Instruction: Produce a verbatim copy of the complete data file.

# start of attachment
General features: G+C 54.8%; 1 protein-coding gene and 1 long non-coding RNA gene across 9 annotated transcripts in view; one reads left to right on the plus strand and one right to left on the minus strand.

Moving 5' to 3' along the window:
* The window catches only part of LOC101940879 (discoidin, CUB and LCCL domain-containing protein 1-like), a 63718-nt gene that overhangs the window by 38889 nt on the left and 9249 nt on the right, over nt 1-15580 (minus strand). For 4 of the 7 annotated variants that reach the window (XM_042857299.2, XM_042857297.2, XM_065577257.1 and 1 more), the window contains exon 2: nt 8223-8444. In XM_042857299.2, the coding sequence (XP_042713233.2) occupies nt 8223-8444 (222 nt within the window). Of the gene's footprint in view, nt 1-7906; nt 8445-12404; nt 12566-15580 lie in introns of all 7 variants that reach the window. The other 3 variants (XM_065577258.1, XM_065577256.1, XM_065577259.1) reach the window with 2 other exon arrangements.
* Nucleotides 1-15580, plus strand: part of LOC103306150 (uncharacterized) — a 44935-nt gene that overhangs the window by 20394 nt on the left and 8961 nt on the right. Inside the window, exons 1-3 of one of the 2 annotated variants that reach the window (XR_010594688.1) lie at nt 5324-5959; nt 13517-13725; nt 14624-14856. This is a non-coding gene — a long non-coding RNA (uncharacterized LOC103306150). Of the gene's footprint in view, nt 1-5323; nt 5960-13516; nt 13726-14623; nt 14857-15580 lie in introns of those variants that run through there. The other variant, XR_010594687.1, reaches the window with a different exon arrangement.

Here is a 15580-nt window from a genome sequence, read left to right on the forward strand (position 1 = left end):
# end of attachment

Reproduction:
General features: G+C 54.8%; 1 protein-coding gene and 1 long non-coding RNA gene across 9 annotated transcripts in view; one reads left to right on the plus strand and one right to left on the minus strand.

Moving 5' to 3' along the window:
* The window catches only part of LOC101940879 (discoidin, CUB and LCCL domain-containing protein 1-like), a 63718-nt gene that overhangs the window by 38889 nt on the left and 9249 nt on the right, over nt 1-15580 (minus strand). For 4 of the 7 annotated variants that reach the window (XM_042857299.2, XM_042857297.2, XM_065577257.1 and 1 more), the window contains exon 2: nt 8223-8444. In XM_042857299.2, the coding sequence (XP_042713233.2) occupies nt 8223-8444 (222 nt within the window). Of the gene's footprint in view, nt 1-7906; nt 8445-12404; nt 12566-15580 lie in introns of all 7 variants that reach the window. The other 3 variants (XM_065577258.1, XM_065577256.1, XM_065577259.1) reach the window with 2 other exon arrangements.
* Nucleotides 1-15580, plus strand: part of LOC103306150 (uncharacterized) — a 44935-nt gene that overhangs the window by 20394 nt on the left and 8961 nt on the right. Inside the window, exons 1-3 of one of the 2 annotated variants that reach the window (XR_010594688.1) lie at nt 5324-5959; nt 13517-13725; nt 14624-14856. This is a non-coding gene — a long non-coding RNA (uncharacterized LOC103306150). Of the gene's footprint in view, nt 1-5323; nt 5960-13516; nt 13726-14623; nt 14857-15580 lie in introns of those variants that run through there. The other variant, XR_010594687.1, reaches the window with a different exon arrangement.

Here is a 15580-nt window from a genome sequence, read left to right on the forward strand (position 1 = left end):